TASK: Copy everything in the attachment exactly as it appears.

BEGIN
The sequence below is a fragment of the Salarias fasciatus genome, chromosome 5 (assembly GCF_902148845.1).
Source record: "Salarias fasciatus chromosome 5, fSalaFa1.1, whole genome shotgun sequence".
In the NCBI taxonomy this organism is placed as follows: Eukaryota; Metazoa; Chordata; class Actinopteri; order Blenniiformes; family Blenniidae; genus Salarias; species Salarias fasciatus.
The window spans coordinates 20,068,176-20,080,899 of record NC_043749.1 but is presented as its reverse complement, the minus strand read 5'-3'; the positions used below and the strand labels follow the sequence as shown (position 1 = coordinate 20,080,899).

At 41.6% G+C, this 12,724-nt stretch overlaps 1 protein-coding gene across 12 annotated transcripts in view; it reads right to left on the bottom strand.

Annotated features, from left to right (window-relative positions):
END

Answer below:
The sequence below is a fragment of the Salarias fasciatus genome, chromosome 5 (assembly GCF_902148845.1).
Source record: "Salarias fasciatus chromosome 5, fSalaFa1.1, whole genome shotgun sequence".
In the NCBI taxonomy this organism is placed as follows: Eukaryota; Metazoa; Chordata; class Actinopteri; order Blenniiformes; family Blenniidae; genus Salarias; species Salarias fasciatus.
The window spans coordinates 20,068,176-20,080,899 of record NC_043749.1 but is presented as its reverse complement, the minus strand read 5'-3'; the positions used below and the strand labels follow the sequence as shown (position 1 = coordinate 20,080,899).

At 41.6% G+C, this 12,724-nt stretch overlaps 1 protein-coding gene across 12 annotated transcripts in view; it reads right to left on the bottom strand.

Annotated features, from left to right (window-relative positions):